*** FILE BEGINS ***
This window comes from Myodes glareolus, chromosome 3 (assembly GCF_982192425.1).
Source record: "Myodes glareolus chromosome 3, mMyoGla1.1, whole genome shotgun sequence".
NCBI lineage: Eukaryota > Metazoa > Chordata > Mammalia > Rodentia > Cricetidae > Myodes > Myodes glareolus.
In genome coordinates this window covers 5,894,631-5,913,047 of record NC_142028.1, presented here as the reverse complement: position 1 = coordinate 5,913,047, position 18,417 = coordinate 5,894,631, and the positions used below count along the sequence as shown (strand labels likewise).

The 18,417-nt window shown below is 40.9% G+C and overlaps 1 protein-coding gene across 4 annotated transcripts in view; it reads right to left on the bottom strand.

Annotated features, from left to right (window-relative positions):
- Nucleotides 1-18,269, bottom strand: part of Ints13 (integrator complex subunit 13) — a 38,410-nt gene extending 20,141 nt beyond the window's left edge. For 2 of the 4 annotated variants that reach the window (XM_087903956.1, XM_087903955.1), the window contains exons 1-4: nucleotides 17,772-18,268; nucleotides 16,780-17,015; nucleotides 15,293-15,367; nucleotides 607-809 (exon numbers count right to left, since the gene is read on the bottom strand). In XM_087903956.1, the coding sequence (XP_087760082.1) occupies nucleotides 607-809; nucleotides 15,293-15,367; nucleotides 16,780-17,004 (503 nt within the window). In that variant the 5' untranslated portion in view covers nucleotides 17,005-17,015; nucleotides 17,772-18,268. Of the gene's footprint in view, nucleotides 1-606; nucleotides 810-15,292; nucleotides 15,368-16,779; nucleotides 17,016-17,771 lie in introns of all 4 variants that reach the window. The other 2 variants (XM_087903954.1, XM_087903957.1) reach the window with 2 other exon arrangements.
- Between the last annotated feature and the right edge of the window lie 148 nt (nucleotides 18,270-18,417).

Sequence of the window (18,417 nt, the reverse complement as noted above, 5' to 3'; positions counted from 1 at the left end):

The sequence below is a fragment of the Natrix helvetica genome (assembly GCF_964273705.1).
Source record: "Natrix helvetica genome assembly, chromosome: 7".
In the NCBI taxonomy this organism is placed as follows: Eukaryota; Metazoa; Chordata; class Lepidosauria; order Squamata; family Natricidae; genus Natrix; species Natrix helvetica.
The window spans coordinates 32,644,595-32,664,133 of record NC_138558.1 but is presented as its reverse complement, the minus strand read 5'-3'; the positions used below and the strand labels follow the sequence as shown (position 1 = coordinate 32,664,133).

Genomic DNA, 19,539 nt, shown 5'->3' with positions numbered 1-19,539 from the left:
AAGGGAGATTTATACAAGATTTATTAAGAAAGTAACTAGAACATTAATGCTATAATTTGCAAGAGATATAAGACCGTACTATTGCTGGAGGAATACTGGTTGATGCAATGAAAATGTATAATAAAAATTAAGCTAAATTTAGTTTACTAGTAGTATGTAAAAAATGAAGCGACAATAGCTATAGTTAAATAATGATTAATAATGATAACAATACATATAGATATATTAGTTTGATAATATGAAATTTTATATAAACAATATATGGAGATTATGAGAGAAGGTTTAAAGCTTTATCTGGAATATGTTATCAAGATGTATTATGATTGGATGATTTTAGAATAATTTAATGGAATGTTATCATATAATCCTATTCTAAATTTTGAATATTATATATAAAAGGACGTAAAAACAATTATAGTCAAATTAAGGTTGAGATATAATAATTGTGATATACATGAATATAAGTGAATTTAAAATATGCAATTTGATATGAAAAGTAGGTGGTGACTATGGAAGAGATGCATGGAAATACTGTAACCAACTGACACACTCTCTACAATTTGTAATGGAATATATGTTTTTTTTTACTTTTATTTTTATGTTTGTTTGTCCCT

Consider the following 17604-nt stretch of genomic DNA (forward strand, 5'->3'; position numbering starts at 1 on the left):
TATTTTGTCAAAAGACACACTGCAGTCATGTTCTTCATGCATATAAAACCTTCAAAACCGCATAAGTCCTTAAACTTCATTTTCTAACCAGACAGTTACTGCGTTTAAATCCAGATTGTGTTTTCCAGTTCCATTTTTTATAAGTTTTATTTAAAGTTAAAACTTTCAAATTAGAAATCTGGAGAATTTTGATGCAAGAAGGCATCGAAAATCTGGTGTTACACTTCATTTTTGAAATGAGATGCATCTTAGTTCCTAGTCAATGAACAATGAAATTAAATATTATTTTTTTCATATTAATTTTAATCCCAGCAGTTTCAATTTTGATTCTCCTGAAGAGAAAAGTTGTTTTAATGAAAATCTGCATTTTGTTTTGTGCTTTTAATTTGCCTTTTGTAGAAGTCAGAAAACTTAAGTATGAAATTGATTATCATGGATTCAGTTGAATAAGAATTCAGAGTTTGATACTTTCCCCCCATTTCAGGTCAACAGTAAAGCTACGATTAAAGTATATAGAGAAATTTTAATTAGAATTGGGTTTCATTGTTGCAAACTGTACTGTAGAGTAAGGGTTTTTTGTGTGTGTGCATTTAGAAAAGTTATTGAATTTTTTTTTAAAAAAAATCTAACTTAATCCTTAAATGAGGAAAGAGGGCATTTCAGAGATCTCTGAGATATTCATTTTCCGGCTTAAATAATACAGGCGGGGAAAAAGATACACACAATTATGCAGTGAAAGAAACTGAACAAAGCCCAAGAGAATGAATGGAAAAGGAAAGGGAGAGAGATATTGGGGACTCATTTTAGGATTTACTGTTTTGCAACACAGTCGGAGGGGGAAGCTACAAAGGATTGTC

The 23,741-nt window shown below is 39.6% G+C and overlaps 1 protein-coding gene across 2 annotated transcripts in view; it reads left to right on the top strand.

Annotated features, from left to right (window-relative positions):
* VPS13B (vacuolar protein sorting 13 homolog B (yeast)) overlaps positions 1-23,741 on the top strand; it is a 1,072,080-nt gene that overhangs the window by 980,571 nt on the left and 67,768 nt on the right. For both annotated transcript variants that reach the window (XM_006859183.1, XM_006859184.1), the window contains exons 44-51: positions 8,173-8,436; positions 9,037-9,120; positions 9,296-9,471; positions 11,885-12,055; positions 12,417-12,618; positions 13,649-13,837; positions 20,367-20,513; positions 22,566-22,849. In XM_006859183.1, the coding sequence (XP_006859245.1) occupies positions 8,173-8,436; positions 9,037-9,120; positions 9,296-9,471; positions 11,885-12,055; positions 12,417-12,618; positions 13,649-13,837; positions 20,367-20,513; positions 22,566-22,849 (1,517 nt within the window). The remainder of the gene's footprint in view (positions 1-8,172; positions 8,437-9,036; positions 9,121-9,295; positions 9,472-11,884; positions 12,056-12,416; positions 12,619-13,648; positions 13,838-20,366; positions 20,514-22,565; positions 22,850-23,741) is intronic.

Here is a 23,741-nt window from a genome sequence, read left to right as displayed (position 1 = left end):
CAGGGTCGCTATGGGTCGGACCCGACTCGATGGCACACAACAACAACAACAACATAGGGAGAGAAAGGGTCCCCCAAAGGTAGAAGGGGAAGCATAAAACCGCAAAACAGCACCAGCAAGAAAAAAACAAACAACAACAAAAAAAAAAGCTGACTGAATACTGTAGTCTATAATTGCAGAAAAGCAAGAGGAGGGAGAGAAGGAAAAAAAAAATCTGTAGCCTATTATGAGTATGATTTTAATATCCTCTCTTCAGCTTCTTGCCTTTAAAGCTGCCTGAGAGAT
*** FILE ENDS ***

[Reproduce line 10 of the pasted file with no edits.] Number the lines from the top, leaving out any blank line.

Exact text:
The sequence below is a fragment of the Natrix helvetica genome (assembly GCF_964273705.1).